Breast cancer research
Mental Health & Self-Care Print

Opposing Viewpoints on DCIS Treatment: Making Sense of the Controversy

A new study1, presented at the 2016 annual meeting of the American Association for Cancer Research, asserts that women who had treatment for ductal carcinoma in situ (DCIS) were at higher risk of developing malignant breast tumors if they did not receive timely radiation therapy as part of their treatment. Further, the researchers are urging women to consider the benefits of timely radiation therapy after breast-conserving surgery, or lumpectomy.


Some background on DCIS


Ductal carcinoma in situ is a noninvasive breast abnormality — a collection of abnormal cells in the lining of the breast duct. It is the most common premalignant (meaning non-cancerous) breast lesion. Over 60,000 women are diagnosed each year. Not all DCIS develops into invasive cancer. However, because there is a concern that a small proportion of DCIS lesions could become invasive, most women diagnosed with DCIS currently undergo some form of treatment for it.


According to treatment guidelines established by the National Comprehensive Cancer Network2, treatment for DCIS generally includes one of three options:


  • Lumpectomy (also called breast-conserving surgery)
  • Lumpectomy followed by radiation therapy (a combined treatment sometimes referred to as breast-conserving therapy)
  • Mastectomy


The controversy


Over the past several years, a growing body of evidence is causing some researchers to re-evaluate how DCIS is treated. Or at least commission more studies to find out if new treatment options are warranted. 


One such study, a 2015 observational study involving more than 100,000 women and published in JAMA Oncology3, suggests that, while treating DCIS may help prevent a recurrence in the breast, it does not appear to decrease the already-low risk of dying from the disease, even after 20 years of follow-up.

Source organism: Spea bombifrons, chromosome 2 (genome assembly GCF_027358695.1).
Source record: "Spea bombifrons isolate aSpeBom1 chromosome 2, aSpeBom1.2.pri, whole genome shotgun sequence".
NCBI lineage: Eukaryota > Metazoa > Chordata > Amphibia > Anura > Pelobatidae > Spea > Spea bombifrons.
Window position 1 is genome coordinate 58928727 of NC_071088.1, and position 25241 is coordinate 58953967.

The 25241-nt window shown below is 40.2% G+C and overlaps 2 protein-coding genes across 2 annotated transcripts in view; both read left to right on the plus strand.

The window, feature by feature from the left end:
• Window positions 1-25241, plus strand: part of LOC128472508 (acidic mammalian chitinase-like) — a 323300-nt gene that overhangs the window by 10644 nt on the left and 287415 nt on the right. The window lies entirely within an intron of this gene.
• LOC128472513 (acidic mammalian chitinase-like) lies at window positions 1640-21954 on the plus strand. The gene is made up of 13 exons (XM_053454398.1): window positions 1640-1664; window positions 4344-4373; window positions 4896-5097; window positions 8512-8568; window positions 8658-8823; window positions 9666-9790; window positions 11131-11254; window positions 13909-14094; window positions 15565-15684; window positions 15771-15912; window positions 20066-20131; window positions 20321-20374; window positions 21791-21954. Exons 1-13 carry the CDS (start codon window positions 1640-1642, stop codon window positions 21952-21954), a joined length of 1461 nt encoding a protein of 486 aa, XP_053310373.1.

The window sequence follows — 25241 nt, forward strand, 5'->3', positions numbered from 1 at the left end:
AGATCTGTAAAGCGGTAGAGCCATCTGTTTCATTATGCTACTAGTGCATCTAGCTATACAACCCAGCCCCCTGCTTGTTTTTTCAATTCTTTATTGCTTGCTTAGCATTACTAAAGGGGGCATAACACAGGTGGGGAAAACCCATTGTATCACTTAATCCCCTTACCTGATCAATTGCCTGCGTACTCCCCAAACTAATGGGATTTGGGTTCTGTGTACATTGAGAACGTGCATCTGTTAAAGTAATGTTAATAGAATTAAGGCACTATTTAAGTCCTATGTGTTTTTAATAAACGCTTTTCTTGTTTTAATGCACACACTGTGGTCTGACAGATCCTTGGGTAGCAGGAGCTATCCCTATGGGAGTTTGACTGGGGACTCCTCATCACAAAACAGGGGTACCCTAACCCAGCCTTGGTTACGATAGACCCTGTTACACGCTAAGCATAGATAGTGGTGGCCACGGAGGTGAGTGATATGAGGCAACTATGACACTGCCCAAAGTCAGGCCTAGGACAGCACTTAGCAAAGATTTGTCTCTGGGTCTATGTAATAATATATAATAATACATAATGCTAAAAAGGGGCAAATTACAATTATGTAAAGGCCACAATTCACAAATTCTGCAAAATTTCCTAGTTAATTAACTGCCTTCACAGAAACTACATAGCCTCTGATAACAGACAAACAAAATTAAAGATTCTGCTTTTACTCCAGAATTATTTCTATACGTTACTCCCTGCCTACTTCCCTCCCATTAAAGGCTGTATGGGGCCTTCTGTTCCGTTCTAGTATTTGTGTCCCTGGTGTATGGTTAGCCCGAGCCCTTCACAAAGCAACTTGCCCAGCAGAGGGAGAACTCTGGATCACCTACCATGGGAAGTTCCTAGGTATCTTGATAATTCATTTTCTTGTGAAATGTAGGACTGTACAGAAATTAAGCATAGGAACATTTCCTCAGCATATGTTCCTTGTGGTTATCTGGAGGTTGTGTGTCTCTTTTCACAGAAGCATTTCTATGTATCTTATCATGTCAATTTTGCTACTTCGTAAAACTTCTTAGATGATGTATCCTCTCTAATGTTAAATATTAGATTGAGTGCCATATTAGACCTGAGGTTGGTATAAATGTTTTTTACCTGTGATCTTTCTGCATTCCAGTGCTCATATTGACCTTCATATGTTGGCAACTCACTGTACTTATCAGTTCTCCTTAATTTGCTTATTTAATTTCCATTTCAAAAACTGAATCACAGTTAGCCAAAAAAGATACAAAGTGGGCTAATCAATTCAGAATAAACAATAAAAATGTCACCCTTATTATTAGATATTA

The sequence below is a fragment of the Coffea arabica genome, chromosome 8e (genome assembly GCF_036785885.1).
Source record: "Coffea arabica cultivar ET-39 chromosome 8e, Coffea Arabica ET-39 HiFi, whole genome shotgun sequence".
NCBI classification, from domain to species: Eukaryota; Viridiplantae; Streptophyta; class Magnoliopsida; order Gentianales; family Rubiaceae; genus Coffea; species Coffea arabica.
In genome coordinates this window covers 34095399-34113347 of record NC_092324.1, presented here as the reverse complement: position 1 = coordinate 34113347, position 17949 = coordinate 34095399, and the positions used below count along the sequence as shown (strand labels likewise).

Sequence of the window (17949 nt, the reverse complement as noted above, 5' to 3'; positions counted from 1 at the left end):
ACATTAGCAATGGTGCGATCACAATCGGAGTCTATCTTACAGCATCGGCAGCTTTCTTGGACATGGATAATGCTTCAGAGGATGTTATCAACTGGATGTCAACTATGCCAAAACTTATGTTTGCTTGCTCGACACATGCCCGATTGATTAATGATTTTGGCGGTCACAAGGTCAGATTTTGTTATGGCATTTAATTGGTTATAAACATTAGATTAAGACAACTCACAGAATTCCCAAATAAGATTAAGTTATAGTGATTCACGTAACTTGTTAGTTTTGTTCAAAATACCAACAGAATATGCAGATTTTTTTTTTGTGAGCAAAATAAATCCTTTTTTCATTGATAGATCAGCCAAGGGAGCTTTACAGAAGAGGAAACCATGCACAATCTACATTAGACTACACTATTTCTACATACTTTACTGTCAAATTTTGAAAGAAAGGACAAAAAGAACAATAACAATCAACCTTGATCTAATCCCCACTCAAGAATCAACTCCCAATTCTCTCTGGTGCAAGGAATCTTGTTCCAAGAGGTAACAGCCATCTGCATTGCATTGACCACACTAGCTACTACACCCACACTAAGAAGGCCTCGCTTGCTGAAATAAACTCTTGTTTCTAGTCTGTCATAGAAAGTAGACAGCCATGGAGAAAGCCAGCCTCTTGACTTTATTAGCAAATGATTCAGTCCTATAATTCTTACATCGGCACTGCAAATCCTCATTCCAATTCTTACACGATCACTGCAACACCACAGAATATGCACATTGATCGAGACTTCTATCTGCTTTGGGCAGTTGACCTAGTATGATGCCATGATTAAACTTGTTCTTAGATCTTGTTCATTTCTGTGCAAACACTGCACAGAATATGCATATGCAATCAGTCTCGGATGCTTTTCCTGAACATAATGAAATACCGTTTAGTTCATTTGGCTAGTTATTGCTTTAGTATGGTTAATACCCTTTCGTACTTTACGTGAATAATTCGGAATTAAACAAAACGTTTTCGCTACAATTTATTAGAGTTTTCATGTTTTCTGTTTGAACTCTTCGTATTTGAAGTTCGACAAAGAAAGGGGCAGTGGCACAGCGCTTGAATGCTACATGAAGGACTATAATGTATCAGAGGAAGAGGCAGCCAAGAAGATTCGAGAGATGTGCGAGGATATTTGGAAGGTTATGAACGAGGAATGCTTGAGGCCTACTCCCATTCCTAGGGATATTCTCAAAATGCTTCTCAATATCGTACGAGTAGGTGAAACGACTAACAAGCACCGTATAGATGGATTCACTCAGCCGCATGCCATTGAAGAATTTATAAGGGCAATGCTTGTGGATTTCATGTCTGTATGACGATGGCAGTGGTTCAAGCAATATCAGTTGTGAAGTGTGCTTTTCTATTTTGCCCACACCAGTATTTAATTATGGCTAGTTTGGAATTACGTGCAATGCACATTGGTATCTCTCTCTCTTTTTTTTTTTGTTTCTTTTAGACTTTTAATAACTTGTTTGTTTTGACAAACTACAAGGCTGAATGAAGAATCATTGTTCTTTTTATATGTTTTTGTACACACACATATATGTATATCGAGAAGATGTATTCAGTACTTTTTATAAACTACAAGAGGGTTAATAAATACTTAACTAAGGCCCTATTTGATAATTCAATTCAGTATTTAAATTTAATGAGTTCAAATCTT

Most women who participated in the study received either a lumpectomy (with or without radiation therapy) or a mastectomy. The overall death rate from breast cancer at 20 years after diagnosis was 3.3% — a rate similar to that of the general population. This was true regardless of the type of treatment used. 


There is one caveat to consider. Some women with DCIS may be at an increased risk of dying from breast cancer, including those diagnosed at a younger age and African Americans, according to study findings. Death rates were higher for women diagnosed before age 35 than for older women, and higher for African Americans than for Caucasians. 


What’s the harm in treating DCIS?


Just like all cancer treatments, treatments for DCIS do carry potential risks. For instance, exposure to radiation therapy increases the risk of developing secondary cancers in the future. And any type of surgery — including lumpectomy and mastectomy — can cause health problems as well. 


Some final thoughts


Some physicians have suggested that treatment for DCIS may go the way of treatment for some early-stage prostate cancers. That is, close monitoring of the precancerous lesions, with treatment if there is any progression. This approach is called active surveillance


Is active surveillance a viable option for DCIS? Well, the jury’s still out on this one.


While some physicians may recommend active surveillance for DCIS, more research is needed to compare the outcomes of current treatments against active surveillance before it can become a standard of care. In the meantime, other doctors have suggested a compromise – lumpectomy to remove the lesions, without the potentially damaging radiation. 


For now, it’s best to have a thorough discussion with your doctor about the risks and benefits of all your treatment options in light of your specific disease pathology and recurrence risk before deciding on a course of action.